Thanksgiving is just around the corner, and so is your pet – as they are looking at all the food you are preparing for your annual celebration.
With that in mind, Trupanion, the leader in medical insurance for pets, is reminding pet owners that not only can some thanksgiving foods be toxic to your pet, table scraps and extra treats can add up quickly.
According to Trupanion veterinarian, Dr. Sarah Nold, two of the main risks of feeding human food to dogs— aside from toxicity with certain foods—include gastrointestinal (GI) upset and bad canine behavior. Even if your dog doesn’t get sick from eating “people food,” giving them food off of the dining table can encourage begging and other unwanted behaviors, which can be tough to shake once established.
“I’m a believer, along with many veterinarians, that the best way to avoid GI upset and developing bad behaviors, such as begging, is for pets to only eat their own designated food away from the table,” Nold says. “However, I understand that many people want to give their pet something ‘special’ for the holidays. The pet industry also recognizes this, which is why there are so many seasonal toys and treats offered at pet stores and online. I saw pumpkin spice-flavored dog cookies just last week.”
With this in mind, Nold says the following food items can be okay for dogs to eat on occasion, in small amounts:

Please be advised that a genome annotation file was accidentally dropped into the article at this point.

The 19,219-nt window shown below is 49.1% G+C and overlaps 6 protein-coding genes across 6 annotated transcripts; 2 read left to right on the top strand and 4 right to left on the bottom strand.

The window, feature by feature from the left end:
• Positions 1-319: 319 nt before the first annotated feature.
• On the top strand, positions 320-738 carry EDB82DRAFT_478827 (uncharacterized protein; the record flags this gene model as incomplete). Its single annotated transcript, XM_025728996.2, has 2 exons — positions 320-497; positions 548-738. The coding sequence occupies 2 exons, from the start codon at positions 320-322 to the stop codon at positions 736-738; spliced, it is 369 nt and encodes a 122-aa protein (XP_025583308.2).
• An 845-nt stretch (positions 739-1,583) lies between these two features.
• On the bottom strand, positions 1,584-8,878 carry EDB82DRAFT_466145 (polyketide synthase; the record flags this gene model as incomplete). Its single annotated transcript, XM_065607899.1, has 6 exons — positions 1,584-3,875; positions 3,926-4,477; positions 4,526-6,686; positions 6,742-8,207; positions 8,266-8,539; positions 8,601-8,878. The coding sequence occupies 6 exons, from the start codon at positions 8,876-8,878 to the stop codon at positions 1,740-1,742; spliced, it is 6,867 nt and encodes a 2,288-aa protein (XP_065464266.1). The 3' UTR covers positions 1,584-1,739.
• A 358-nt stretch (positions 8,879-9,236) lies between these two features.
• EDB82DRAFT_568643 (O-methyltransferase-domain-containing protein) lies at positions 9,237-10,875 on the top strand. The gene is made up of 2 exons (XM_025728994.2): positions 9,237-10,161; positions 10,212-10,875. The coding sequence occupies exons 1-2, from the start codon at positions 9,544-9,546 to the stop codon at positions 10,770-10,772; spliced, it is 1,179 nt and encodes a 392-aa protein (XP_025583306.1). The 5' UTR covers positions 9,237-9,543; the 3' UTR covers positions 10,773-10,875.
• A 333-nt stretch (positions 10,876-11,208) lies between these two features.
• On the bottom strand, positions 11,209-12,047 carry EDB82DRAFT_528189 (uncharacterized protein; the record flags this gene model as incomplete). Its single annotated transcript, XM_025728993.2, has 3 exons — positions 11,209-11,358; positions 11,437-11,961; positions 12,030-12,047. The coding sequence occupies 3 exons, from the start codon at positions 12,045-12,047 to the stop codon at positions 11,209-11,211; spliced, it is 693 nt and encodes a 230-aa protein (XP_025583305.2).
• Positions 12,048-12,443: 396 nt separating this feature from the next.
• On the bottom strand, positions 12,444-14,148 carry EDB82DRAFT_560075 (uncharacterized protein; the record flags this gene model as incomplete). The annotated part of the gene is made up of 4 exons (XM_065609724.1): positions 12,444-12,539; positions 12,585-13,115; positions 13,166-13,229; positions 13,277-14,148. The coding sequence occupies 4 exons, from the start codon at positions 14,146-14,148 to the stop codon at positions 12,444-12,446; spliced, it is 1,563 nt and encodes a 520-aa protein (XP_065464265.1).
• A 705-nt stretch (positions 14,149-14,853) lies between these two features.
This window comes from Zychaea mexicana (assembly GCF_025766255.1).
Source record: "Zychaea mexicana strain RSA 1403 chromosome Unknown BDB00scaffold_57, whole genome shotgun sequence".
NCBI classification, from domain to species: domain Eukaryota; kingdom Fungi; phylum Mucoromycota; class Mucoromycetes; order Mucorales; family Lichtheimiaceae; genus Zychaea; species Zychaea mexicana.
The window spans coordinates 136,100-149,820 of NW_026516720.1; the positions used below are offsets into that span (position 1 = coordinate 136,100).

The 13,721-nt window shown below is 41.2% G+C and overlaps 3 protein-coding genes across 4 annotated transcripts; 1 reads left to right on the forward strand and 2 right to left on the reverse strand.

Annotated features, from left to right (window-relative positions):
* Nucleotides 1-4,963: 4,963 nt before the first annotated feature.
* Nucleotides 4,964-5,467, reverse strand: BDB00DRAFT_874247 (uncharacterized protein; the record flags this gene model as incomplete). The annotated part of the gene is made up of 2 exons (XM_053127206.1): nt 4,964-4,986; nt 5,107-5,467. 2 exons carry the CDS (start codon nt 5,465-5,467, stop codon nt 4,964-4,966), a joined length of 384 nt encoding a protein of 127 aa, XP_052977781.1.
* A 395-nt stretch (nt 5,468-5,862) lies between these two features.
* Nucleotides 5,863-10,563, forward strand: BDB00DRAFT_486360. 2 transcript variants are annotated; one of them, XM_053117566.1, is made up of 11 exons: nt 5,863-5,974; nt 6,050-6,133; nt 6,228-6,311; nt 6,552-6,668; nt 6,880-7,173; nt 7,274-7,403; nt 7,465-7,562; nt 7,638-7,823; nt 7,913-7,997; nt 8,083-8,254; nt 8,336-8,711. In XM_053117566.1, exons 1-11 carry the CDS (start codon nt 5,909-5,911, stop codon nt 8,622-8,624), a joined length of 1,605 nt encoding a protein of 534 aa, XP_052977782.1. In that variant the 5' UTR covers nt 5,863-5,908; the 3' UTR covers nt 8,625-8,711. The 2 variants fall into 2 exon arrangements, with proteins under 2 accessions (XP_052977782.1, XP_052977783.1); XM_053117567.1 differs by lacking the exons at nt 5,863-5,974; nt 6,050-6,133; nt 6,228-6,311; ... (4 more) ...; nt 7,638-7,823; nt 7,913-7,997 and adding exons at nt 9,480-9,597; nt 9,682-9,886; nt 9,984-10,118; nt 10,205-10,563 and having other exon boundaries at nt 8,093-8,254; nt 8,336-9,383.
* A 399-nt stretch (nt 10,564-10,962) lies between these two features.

* Turkey – lean, light meat without seasoning or sauces
* Pumpkin – plain (no butter or seasoning) canned, or cooked pumpkin
* Potatoes – cooked, plain (mashed or cubed form without butter or seasoning)
* Yams – cooked, plain
* Rice – cooked, plain
* Green beans – plain canned, frozen, cooked, or fresh (trimmed)
* Corn – always removed from cob, plain canned, frozen, cooked, or fresh
* Marshmallows – plain and untoasted, never sugar-free (this can contain xylitol)
In addition to only serving your pet plain items off of the “safe” list in small quantities, here are 7 holiday foods that you should avoid giving to dogs at all costs:
* Anything with garlic, chives, onions or scallions (this includes most stuffing)
* Raisins, currants, grapes
* Cranberry sauce
*Fatty or dark turkey meat
* Chocolate, Cookies and Candy (any sugary human treats)
Whether or not you decide to give your pup some treats this season, take caution regarding holiday dishes and leftovers in general.
“Pets can be very sneaky, and you only have to be out of the room for a minute. The safest thing is to take trash with scraps outside to a secured place right away,” Nold says. “I have used my microwave and cooled oven as pet-proof storage for food items that aren’t going in the fridge… A pantry with a door is another potential safe place.”